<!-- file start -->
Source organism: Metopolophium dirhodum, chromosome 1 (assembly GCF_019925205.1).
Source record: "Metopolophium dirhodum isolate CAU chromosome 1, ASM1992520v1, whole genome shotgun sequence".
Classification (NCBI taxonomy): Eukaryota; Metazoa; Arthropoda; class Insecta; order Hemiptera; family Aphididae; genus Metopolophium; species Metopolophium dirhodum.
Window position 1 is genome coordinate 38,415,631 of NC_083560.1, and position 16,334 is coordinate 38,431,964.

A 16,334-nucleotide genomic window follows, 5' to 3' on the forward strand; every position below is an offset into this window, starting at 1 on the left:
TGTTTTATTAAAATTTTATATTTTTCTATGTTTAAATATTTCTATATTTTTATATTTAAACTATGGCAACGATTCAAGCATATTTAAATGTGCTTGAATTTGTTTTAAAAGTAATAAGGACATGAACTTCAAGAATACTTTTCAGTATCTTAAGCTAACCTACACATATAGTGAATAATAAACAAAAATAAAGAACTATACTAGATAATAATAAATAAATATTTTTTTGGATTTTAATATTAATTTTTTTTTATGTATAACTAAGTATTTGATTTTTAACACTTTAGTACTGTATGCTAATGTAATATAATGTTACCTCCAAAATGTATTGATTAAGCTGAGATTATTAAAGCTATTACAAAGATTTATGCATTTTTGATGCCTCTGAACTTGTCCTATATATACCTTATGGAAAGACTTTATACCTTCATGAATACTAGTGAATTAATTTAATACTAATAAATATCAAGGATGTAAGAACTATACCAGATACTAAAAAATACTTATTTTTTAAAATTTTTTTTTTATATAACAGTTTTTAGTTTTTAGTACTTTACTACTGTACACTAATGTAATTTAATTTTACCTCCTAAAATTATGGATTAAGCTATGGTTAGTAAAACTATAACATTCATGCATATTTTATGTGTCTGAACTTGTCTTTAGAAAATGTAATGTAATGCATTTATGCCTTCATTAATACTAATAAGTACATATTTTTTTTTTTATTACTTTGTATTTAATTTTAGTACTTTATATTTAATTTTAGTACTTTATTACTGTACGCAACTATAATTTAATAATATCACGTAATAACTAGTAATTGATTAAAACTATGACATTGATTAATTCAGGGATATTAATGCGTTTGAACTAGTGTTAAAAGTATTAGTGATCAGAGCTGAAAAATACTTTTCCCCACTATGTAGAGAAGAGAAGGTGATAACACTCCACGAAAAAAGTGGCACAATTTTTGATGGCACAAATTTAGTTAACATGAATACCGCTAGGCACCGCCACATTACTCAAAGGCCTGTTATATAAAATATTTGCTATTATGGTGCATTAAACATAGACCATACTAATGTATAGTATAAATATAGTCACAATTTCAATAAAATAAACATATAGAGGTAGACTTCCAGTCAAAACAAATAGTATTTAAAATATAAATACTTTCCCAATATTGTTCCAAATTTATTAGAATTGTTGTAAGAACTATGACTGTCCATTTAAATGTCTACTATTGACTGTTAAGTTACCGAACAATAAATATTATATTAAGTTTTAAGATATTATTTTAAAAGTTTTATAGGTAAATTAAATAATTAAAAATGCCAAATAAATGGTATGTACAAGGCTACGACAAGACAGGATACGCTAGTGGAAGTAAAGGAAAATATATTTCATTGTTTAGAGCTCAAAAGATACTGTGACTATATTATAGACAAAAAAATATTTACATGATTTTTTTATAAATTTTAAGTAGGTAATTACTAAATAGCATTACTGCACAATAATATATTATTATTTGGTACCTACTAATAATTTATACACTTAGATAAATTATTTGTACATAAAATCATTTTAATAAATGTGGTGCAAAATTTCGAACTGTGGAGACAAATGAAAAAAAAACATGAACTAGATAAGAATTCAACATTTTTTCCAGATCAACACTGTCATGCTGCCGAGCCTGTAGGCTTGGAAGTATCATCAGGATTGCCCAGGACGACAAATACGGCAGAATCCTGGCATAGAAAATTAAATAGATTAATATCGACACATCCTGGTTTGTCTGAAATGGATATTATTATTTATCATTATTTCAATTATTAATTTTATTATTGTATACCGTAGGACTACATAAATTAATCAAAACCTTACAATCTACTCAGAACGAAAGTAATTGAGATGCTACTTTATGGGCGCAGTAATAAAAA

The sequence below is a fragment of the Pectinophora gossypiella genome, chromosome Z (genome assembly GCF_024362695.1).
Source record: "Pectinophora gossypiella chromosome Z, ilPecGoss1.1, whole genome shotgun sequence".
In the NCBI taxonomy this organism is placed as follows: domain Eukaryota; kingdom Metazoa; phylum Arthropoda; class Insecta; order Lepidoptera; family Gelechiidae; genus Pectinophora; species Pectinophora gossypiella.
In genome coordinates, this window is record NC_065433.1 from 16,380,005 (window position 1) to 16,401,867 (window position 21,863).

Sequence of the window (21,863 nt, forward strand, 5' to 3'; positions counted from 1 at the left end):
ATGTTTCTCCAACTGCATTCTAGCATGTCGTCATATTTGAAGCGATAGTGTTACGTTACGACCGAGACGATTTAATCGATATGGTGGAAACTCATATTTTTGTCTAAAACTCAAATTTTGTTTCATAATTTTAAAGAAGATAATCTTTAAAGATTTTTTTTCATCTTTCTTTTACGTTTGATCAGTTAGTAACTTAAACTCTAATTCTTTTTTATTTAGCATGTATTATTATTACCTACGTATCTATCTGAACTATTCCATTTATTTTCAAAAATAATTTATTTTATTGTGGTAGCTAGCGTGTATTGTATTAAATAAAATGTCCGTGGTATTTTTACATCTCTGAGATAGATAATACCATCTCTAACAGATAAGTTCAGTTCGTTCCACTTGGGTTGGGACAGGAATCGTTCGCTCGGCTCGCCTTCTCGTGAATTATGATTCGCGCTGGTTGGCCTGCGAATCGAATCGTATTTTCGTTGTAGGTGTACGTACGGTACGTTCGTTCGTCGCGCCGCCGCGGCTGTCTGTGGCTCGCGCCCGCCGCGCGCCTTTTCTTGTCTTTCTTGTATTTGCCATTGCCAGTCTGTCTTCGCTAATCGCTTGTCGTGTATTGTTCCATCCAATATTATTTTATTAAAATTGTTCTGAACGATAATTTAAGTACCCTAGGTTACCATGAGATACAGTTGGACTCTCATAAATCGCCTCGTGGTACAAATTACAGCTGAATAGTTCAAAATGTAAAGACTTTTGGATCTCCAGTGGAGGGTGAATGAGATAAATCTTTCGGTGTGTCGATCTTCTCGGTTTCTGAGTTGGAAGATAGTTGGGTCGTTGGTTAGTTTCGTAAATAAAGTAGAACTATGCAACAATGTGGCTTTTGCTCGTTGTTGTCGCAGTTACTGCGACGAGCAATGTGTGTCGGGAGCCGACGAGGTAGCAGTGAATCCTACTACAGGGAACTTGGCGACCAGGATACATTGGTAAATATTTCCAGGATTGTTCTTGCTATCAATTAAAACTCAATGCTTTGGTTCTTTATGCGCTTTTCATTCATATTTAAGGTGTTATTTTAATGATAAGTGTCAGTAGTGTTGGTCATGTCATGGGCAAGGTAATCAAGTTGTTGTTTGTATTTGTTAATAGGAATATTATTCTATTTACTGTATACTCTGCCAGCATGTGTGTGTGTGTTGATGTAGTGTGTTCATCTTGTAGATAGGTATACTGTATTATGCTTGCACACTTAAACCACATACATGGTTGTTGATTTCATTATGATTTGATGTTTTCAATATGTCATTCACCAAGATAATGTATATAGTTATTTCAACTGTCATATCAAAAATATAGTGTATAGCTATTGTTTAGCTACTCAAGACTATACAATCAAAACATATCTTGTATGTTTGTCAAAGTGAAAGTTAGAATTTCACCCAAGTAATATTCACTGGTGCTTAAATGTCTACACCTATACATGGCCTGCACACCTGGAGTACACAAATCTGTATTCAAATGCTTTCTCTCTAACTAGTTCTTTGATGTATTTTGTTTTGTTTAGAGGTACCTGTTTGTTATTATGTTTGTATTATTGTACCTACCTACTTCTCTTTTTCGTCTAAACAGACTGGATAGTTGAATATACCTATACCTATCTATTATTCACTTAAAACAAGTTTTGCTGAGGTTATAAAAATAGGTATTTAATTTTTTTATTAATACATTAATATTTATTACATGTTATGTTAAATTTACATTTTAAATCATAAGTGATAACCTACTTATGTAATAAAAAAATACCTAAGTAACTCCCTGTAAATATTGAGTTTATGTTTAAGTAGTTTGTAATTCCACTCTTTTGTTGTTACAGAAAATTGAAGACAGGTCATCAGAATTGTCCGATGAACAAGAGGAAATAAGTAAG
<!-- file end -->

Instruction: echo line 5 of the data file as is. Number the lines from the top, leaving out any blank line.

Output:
A 16,334-nucleotide genomic window follows, 5' to 3' on the forward strand; every position below is an offset into this window, starting at 1 on the left: